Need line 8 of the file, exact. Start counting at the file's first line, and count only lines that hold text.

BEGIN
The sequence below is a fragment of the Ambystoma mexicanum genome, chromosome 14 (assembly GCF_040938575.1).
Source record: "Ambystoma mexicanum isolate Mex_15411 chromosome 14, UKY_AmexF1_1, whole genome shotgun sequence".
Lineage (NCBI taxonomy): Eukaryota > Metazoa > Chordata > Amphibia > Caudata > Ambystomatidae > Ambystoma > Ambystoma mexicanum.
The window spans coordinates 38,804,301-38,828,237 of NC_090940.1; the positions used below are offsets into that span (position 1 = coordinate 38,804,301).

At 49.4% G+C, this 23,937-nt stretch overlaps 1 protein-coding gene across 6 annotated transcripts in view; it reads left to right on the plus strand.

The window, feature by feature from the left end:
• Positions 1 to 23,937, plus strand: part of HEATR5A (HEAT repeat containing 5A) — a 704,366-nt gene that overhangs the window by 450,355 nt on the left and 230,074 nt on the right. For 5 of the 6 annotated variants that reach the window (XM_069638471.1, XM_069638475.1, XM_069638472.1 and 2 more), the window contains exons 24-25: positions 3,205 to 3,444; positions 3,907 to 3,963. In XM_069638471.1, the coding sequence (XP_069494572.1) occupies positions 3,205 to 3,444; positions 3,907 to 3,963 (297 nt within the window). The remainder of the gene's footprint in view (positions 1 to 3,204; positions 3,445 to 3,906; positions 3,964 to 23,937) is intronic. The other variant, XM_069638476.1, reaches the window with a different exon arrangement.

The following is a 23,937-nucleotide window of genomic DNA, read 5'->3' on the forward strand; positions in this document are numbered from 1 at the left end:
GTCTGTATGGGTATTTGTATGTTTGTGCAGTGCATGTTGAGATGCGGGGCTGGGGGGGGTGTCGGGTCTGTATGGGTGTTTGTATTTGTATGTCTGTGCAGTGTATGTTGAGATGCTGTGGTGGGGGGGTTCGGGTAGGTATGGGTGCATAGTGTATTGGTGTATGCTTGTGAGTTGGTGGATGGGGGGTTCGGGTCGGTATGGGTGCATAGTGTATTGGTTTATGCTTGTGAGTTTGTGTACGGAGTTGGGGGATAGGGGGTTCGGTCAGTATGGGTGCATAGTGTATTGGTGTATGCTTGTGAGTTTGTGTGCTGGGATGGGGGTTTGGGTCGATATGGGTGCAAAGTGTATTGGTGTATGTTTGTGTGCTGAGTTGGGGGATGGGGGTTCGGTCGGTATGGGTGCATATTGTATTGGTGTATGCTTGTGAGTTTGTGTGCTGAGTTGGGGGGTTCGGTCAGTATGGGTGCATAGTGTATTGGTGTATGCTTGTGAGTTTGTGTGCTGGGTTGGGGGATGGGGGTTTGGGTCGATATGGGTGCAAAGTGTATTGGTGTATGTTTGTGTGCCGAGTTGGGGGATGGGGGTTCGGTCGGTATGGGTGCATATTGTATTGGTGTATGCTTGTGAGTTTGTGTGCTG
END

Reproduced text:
The following is a 23,937-nucleotide window of genomic DNA, read 5'->3' on the forward strand; positions in this document are numbered from 1 at the left end: